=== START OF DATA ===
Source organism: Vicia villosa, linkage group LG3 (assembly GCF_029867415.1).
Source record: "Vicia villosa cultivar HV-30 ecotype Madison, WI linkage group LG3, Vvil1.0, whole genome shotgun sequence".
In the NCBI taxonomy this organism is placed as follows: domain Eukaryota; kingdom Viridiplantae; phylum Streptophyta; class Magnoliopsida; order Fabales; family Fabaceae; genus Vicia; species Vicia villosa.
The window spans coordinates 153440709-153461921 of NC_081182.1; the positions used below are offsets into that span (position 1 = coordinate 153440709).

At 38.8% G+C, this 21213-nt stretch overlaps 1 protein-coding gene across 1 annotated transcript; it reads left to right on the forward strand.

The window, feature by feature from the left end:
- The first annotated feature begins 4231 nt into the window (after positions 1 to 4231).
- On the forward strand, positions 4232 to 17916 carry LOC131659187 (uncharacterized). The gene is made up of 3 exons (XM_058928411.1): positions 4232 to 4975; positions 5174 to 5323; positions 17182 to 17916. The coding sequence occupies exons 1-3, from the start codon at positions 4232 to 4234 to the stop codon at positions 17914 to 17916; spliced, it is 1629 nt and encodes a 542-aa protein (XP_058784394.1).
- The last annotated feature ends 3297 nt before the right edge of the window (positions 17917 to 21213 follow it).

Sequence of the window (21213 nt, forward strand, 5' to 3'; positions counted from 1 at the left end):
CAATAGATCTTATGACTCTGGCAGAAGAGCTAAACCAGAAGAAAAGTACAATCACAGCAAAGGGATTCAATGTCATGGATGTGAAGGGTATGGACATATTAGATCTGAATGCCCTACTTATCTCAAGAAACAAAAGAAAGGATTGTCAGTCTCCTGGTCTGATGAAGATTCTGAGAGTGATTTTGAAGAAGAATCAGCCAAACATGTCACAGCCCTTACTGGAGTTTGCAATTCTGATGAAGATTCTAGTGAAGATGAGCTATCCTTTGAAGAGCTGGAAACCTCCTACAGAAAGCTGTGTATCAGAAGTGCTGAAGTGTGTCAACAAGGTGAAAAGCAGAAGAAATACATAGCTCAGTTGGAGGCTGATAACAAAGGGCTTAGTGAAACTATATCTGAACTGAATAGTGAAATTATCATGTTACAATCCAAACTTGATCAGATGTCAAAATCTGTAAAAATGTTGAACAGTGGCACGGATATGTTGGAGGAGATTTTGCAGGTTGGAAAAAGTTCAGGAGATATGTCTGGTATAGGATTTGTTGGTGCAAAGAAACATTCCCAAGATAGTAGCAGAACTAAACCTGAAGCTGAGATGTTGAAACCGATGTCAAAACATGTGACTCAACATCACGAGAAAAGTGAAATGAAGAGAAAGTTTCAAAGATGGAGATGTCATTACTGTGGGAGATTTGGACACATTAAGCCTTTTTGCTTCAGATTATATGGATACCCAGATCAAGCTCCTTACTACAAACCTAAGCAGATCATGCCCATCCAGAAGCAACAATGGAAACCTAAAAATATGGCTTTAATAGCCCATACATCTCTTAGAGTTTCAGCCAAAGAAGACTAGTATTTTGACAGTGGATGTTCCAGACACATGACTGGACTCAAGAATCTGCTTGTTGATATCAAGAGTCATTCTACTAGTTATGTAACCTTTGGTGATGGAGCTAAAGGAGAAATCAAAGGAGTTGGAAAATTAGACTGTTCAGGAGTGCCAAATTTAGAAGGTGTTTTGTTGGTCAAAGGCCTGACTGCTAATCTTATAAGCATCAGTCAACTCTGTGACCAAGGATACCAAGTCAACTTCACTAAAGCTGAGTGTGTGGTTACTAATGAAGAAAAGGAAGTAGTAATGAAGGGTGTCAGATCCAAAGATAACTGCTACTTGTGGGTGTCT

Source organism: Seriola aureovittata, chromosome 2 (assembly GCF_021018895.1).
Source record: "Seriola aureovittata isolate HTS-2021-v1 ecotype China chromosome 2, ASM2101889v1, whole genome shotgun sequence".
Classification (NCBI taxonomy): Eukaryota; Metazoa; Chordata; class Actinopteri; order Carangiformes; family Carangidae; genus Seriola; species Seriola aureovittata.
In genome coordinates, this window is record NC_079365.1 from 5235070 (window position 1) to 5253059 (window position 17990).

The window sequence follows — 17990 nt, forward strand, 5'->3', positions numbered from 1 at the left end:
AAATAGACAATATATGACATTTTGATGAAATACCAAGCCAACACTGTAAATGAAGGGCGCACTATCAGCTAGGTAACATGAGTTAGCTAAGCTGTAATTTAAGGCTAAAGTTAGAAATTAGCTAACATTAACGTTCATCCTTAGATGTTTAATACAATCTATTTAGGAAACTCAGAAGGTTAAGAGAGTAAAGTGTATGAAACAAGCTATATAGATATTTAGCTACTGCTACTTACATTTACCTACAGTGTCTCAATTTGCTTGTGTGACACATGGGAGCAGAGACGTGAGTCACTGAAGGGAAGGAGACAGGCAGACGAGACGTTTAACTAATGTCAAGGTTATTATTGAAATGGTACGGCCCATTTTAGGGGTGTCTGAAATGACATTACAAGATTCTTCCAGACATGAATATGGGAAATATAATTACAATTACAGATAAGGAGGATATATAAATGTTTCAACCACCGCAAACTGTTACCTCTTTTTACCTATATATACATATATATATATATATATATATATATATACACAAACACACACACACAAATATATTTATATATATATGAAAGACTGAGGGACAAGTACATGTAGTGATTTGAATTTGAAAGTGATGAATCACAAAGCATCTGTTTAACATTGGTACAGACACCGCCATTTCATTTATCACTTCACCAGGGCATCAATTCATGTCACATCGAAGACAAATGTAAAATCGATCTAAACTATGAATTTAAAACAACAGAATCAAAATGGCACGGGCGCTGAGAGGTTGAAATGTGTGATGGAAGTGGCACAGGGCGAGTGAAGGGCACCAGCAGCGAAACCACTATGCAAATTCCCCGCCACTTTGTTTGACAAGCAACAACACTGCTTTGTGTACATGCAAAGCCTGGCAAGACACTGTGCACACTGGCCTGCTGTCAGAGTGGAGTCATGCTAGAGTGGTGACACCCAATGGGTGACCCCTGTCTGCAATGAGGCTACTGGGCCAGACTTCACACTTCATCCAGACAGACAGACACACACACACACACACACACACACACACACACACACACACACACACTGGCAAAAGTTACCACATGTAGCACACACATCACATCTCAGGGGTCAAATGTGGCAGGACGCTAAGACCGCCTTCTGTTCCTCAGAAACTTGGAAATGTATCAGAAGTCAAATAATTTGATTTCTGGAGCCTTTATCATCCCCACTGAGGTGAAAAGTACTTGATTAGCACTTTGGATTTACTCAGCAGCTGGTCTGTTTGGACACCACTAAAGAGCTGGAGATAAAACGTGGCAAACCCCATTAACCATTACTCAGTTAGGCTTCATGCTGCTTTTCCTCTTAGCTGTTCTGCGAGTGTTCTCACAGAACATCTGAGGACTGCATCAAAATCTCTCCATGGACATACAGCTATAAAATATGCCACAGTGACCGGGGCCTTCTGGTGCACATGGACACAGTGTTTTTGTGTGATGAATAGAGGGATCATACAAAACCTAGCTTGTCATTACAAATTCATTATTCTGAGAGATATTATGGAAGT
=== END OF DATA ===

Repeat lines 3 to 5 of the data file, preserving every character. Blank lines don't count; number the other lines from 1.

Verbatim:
In the NCBI taxonomy this organism is placed as follows: domain Eukaryota; kingdom Viridiplantae; phylum Streptophyta; class Magnoliopsida; order Fabales; family Fabaceae; genus Vicia; species Vicia villosa.
The window spans coordinates 153440709-153461921 of NC_081182.1; the positions used below are offsets into that span (position 1 = coordinate 153440709).

At 38.8% G+C, this 21213-nt stretch overlaps 1 protein-coding gene across 1 annotated transcript; it reads left to right on the forward strand.